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Those are features of the system that only
emerge via the act of iteration.
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And, very often, the only way to see what the
system will do is to see what the system will do.
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And what I mean by that is one has to just
start iterating and see what happens.
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There's not always an analytic method, a
pencil and paper, a deductive way to figure
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out if an iterated function will be chaotic or not.
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But if you iterate it on a computer, you can
see very quickly what's going on.
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So this is a feature of dynamical systems
that I think is somewhat different than how
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equations are used elsewhere. The equation
maybe isn't the end of the story, but it's
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the beginning. One has to iterate it and take
a bit of a more experimental approach, to see
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what properties emerge from the act of iteration.
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And often the properties that emerge are properties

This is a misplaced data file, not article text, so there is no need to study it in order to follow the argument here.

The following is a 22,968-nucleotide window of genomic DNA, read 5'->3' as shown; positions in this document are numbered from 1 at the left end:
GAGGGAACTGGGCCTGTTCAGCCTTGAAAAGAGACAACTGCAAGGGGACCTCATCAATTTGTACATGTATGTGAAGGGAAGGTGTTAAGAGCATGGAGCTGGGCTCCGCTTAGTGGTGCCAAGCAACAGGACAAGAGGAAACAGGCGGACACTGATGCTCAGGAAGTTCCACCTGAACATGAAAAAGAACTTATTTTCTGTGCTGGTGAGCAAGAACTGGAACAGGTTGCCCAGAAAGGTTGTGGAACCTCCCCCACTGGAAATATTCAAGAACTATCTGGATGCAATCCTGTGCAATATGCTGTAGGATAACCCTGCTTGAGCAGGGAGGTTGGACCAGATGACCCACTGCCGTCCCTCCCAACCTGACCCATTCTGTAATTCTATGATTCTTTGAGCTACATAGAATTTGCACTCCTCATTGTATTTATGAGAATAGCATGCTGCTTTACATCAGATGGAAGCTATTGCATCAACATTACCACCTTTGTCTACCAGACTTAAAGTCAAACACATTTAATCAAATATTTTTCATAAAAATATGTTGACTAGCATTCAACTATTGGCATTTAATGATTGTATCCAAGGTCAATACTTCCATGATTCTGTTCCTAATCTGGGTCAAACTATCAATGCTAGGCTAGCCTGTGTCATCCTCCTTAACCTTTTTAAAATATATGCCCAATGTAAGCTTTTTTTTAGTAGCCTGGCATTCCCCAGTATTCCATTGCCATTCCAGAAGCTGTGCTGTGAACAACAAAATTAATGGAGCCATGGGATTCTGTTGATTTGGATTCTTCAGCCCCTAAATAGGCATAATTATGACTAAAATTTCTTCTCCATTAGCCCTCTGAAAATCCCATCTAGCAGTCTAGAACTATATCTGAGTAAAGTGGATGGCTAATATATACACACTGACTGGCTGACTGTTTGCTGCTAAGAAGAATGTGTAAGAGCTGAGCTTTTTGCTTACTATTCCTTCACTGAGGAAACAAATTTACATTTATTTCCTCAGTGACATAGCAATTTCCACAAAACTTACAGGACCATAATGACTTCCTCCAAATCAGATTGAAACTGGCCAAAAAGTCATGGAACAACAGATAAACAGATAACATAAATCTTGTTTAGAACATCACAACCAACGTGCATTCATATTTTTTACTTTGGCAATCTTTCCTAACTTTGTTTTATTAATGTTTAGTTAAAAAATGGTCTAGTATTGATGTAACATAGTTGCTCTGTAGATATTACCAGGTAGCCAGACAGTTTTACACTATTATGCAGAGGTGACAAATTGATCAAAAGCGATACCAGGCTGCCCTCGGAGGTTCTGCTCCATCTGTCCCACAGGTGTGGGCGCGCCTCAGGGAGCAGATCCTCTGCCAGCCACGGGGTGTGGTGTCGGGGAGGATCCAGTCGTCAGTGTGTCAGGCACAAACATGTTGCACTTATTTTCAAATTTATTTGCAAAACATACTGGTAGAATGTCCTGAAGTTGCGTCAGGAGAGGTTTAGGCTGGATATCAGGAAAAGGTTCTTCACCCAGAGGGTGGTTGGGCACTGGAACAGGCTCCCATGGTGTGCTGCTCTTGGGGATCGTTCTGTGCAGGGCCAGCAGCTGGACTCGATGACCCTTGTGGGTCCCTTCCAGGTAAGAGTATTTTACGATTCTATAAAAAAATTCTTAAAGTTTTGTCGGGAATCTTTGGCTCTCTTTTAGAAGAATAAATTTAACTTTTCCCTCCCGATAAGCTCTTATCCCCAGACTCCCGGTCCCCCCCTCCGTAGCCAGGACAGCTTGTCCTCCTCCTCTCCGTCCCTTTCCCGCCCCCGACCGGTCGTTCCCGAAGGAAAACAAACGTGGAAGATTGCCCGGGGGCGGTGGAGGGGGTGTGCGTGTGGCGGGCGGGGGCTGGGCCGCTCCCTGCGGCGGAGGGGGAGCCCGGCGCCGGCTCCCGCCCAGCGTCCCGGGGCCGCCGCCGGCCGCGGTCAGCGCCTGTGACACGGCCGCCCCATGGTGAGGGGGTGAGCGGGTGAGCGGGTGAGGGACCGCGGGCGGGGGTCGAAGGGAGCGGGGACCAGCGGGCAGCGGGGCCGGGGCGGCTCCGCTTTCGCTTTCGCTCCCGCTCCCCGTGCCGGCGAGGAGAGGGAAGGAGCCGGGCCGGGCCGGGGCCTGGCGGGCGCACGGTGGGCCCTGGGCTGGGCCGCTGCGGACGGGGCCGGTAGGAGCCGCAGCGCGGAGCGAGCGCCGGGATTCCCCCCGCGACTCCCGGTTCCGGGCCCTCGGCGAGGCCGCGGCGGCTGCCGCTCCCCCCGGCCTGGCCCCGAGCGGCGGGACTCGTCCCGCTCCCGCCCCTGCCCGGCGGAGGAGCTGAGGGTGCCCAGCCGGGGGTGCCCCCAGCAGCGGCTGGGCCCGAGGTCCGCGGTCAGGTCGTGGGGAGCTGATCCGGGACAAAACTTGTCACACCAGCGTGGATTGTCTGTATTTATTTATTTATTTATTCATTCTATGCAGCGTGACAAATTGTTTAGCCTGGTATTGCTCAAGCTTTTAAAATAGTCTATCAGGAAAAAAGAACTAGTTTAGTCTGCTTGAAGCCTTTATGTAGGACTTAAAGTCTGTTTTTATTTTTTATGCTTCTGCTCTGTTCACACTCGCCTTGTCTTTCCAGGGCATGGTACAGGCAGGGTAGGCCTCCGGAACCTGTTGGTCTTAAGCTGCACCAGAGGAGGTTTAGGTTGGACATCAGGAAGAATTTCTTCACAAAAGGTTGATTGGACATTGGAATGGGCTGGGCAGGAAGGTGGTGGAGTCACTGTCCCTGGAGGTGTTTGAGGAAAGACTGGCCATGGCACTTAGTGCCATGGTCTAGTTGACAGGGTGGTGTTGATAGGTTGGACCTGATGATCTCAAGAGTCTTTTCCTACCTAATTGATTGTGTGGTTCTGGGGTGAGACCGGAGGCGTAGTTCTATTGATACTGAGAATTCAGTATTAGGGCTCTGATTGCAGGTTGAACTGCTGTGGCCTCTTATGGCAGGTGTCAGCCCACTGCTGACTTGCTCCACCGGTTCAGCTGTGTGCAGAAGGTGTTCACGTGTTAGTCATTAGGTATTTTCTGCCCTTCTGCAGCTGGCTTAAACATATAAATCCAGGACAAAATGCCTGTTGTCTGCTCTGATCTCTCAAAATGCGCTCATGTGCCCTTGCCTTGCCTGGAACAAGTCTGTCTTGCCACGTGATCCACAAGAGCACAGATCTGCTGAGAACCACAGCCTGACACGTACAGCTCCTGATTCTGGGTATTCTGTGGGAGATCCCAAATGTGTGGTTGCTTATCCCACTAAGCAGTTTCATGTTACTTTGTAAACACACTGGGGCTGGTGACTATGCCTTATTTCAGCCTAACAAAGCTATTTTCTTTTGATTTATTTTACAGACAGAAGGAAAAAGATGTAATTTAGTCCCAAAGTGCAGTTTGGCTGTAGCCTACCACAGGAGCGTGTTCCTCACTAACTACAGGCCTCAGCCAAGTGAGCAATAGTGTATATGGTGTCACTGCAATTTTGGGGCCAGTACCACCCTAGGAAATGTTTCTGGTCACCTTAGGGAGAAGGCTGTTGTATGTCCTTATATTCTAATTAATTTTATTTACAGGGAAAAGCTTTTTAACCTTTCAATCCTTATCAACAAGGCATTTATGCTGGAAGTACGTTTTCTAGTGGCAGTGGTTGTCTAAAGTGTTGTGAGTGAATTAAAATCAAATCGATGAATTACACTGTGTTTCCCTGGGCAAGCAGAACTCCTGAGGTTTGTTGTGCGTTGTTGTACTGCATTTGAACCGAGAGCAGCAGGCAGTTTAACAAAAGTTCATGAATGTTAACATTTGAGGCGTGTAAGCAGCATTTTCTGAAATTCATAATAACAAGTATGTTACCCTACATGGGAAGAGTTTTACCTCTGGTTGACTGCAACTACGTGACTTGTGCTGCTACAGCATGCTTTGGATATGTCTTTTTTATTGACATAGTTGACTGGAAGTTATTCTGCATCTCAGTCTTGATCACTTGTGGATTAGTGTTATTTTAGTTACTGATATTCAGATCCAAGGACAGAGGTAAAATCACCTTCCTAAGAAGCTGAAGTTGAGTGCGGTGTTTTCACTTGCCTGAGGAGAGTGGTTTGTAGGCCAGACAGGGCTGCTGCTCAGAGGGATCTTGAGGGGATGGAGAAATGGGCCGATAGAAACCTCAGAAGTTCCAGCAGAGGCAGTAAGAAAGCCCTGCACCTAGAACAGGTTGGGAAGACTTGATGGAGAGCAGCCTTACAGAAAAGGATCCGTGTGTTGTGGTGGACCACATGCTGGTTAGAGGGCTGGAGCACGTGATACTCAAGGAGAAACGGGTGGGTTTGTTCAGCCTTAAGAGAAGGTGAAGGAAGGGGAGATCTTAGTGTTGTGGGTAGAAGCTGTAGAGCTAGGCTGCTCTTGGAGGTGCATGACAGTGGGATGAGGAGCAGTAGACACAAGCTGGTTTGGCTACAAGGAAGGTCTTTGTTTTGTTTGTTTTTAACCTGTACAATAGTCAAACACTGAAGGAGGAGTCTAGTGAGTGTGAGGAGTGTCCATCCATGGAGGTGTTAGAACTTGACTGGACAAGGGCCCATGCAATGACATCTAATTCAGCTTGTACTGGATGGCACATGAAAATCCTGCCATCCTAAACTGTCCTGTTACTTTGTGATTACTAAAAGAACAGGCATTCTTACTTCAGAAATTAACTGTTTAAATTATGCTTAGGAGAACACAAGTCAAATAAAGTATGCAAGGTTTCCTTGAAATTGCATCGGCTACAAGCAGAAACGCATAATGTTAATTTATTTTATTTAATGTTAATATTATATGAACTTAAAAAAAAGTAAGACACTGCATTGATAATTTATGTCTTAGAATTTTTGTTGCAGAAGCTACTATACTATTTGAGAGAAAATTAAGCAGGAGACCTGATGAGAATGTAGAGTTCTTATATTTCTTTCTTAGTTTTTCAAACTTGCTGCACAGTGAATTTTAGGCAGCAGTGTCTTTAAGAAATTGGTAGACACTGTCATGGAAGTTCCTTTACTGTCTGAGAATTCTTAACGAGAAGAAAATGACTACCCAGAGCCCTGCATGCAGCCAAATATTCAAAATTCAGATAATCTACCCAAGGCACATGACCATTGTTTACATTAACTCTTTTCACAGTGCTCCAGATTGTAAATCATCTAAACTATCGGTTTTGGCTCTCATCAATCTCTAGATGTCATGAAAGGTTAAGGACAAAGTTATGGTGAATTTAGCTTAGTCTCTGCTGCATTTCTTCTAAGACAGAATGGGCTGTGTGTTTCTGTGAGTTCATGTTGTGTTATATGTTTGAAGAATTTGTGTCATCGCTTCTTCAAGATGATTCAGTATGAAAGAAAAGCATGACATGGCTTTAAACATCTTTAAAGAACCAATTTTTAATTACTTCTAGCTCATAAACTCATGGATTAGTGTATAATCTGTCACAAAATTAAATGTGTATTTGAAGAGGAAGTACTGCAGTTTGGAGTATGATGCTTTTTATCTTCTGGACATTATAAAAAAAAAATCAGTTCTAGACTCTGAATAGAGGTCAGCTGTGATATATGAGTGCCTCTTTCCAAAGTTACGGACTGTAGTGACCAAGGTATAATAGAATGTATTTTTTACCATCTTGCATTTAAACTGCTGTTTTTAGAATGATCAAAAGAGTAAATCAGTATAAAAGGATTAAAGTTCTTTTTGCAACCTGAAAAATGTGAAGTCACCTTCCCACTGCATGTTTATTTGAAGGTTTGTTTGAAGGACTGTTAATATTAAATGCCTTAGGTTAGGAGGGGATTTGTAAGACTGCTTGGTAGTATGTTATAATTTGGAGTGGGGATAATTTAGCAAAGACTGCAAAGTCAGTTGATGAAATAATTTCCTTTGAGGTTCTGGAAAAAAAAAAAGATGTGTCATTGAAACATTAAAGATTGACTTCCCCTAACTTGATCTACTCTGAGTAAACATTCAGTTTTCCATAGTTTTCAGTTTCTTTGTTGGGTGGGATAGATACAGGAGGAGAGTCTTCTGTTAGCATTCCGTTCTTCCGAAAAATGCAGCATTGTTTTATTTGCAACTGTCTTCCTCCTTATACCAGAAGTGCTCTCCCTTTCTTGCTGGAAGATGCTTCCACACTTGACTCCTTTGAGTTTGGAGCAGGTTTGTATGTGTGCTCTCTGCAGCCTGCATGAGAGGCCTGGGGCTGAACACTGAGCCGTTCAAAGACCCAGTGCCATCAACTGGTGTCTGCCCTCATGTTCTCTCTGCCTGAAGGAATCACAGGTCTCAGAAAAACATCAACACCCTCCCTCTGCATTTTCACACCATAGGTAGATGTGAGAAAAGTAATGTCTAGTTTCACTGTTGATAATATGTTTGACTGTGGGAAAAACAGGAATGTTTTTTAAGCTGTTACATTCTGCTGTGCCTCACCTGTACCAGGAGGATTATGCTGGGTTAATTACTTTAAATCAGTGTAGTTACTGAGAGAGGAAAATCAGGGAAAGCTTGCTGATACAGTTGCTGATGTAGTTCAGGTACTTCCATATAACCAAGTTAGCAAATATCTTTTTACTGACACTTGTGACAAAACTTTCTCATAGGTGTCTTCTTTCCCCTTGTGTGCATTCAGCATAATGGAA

that weren't present in the original equation.
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So, in any event, this brings us to the end of Unit 5.
We've looked at the bifurcation diagram for the
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logistic equation.
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In the next unit, we'll focus in on this feature
of repeated period doublings, those pitchforks
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of sideways U's that come up again and again
and again in the bifurcation diagram.
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And amazingly, we'll see that this isn't just
some mathematical or geometric curiosity,
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but it actually has some really important
statements to make about actual physical
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properties of systems in the material world.
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See you then.